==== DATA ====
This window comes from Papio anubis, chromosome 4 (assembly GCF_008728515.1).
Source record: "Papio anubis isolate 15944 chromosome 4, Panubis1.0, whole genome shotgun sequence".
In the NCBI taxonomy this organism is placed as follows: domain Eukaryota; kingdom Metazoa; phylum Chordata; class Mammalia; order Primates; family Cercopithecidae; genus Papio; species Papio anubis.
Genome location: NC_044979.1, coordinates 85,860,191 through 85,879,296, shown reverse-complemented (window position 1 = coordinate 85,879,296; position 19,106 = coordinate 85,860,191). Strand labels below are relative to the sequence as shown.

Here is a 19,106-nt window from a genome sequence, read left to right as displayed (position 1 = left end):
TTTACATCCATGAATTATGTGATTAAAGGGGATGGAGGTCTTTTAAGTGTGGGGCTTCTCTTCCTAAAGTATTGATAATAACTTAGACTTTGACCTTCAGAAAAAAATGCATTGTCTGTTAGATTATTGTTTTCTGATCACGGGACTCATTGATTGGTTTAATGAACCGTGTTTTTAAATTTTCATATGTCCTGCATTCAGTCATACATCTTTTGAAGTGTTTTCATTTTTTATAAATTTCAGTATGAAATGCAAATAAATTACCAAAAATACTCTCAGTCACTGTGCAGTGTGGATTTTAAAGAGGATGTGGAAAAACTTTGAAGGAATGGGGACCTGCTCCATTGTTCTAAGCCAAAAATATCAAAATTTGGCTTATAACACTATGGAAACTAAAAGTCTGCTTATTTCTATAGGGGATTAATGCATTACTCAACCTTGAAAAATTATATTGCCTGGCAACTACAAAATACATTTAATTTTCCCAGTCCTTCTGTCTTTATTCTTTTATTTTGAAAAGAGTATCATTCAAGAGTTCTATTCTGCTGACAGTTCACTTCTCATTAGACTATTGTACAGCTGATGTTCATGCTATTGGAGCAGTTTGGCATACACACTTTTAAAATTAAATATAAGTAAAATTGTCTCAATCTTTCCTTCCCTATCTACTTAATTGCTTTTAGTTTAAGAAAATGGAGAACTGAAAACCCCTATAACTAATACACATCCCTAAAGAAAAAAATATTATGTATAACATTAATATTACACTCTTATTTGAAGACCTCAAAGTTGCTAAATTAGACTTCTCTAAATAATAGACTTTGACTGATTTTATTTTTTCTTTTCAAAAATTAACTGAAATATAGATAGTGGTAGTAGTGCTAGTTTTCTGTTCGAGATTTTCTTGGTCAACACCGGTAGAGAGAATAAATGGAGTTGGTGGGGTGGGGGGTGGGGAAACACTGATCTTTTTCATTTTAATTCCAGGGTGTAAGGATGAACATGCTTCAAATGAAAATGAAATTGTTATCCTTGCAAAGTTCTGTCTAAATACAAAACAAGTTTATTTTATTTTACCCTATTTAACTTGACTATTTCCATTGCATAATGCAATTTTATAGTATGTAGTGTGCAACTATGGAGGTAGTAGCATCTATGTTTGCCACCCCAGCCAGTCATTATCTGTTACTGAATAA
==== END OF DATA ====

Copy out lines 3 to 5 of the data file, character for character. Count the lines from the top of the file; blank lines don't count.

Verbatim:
In the NCBI taxonomy this organism is placed as follows: domain Eukaryota; kingdom Metazoa; phylum Chordata; class Mammalia; order Primates; family Cercopithecidae; genus Papio; species Papio anubis.
Genome location: NC_044979.1, coordinates 85,860,191 through 85,879,296, shown reverse-complemented (window position 1 = coordinate 85,879,296; position 19,106 = coordinate 85,860,191). Strand labels below are relative to the sequence as shown.

Here is a 19,106-nt window from a genome sequence, read left to right as displayed (position 1 = left end):